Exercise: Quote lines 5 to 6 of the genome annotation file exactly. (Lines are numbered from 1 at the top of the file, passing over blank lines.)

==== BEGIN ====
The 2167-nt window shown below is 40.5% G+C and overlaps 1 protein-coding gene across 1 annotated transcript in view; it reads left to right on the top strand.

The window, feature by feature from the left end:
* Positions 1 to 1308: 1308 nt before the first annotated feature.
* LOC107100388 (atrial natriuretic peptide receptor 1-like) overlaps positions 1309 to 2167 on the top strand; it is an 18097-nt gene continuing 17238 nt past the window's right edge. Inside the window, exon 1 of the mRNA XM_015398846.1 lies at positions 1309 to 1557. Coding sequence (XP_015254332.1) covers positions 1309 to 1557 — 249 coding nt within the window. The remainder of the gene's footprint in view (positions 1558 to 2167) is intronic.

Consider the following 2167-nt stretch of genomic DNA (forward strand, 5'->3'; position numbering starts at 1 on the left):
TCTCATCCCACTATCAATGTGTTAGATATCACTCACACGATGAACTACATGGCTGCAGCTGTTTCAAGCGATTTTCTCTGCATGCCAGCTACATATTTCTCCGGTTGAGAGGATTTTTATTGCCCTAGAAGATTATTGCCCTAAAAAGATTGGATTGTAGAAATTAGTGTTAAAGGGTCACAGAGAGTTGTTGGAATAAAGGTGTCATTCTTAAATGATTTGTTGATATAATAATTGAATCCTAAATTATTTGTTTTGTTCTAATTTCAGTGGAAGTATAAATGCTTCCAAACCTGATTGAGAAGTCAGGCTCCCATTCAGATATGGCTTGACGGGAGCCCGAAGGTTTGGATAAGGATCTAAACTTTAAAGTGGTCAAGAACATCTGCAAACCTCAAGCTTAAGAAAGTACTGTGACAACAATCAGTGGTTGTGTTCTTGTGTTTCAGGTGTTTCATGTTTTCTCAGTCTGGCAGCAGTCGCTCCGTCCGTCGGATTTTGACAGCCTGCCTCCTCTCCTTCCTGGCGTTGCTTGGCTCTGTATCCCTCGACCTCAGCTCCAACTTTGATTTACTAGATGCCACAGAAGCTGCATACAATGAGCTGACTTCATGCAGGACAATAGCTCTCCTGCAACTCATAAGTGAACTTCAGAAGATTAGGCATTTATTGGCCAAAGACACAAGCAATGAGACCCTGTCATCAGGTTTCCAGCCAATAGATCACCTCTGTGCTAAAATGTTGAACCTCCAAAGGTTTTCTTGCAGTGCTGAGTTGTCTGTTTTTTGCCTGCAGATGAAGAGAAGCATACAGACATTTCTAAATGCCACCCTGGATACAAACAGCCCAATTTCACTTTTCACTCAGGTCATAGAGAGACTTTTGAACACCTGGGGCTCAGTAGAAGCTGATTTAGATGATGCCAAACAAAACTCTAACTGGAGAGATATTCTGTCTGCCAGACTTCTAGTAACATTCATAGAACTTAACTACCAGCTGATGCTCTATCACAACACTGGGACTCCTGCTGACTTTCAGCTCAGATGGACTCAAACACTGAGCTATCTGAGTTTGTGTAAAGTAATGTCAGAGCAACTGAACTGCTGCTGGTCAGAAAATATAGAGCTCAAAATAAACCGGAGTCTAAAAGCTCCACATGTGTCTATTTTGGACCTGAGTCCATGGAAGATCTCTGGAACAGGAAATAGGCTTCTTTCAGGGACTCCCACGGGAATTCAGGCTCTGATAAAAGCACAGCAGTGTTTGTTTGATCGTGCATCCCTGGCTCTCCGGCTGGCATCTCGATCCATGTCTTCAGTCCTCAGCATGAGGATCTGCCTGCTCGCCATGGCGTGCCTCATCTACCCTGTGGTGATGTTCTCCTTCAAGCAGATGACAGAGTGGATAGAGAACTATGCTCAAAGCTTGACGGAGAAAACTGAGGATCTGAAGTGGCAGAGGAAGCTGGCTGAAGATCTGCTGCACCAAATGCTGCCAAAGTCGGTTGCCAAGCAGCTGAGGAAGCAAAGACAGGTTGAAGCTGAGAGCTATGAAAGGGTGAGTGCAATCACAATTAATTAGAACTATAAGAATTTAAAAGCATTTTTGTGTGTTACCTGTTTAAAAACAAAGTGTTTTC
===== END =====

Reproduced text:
Consider the following 2167-nt stretch of genomic DNA (forward strand, 5'->3'; position numbering starts at 1 on the left):
TCTCATCCCACTATCAATGTGTTAGATATCACTCACACGATGAACTACATGGCTGCAGCTGTTTCAAGCGATTTTCTCTGCATGCCAGCTACATATTTCTCCGGTTGAGAGGATTTTTATTGCCCTAGAAGATTATTGCCCTAAAAAGATTGGATTGTAGAAATTAGTGTTAAAGGGTCACAGAGAGTTGTTGGAATAAAGGTGTCATTCTTAAATGATTTGTTGATATAATAATTGAATCCTAAATTATTTGTTTTGTTCTAATTTCAGTGGAAGTATAAATGCTTCCAAACCTGATTGAGAAGTCAGGCTCCCATTCAGATATGGCTTGACGGGAGCCCGAAGGTTTGGATAAGGATCTAAACTTTAAAGTGGTCAAGAACATCTGCAAACCTCAAGCTTAAGAAAGTACTGTGACAACAATCAGTGGTTGTGTTCTTGTGTTTCAGGTGTTTCATGTTTTCTCAGTCTGGCAGCAGTCGCTCCGTCCGTCGGATTTTGACAGCCTGCCTCCTCTCCTTCCTGGCGTTGCTTGGCTCTGTATCCCTCGACCTCAGCTCCAACTTTGATTTACTAGATGCCACAGAAGCTGCATACAATGAGCTGACTTCATGCAGGACAATAGCTCTCCTGCAACTCATAAGTGAACTTCAGAAGATTAGGCATTTATTGGCCAAAGACACAAGCAATGAGACCCTGTCATCAGGTTTCCAGCCAATAGATCACCTCTGTGCTAAAATGTTGAACCTCCAAAGGTTTTCTTGCAGTGCTGAGTTGTCTGTTTTTTGCCTGCAGATGAAGAGAAGCATACAGACATTTCTAAATGCCACCCTGGATACAAACAGCCCAATTTCACTTTTCACTCAGGTCATAGAGAGACTTTTGAACACCTGGGGCTCAGTAGAAGCTGATTTAGATGATGCCAAACAAAACTCTAACTGGAGAGATATTCTGTCTGCCAGACTTCTAGTAACATTCATAGAACTTAACTACCAGCTGATGCTCTATCACAACACTGGGACTCCTGCTGACTTTCAGCTCAGATGGACTCAAACACTGAGCTATCTGAGTTTGTGTAAAGTAATGTCAGAGCAACTGAACTGCTGCTGGTCAGAAAATATAGAGCTCAAAATAAACCGGAGTCTAAAAGCTCCACATGTGTCTATTTTGGACCTGAGTCCATGGAAGATCTCTGGAACAGGAAATAGGCTTCTTTCAGGGACTCCCACGGGAATTCAGGCTCTGATAAAAGCACAGCAGTGTTTGTTTGATCGTGCATCCCTGGCTCTCCGGCTGGCATCTCGATCCATGTCTTCAGTCCTCAGCATGAGGATCTGCCTGCTCGCCATGGCGTGCCTCATCTACCCTGTGGTGATGTTCTCCTTCAAGCAGATGACAGAGTGGATAGAGAACTATGCTCAAAGCTTGACGGAGAAAACTGAGGATCTGAAGTGGCAGAGGAAGCTGGCTGAAGATCTGCTGCACCAAATGCTGCCAAAGTCGGTTGCCAAGCAGCTGAGGAAGCAAAGACAGGTTGAAGCTGAGAGCTATGAAAGGGTGAGTGCAATCACAATTAATTAGAACTATAAGAATTTAAAAGCATTTTTGTGTGTTACCTGTTTAAAAACAAAGTGTTTTC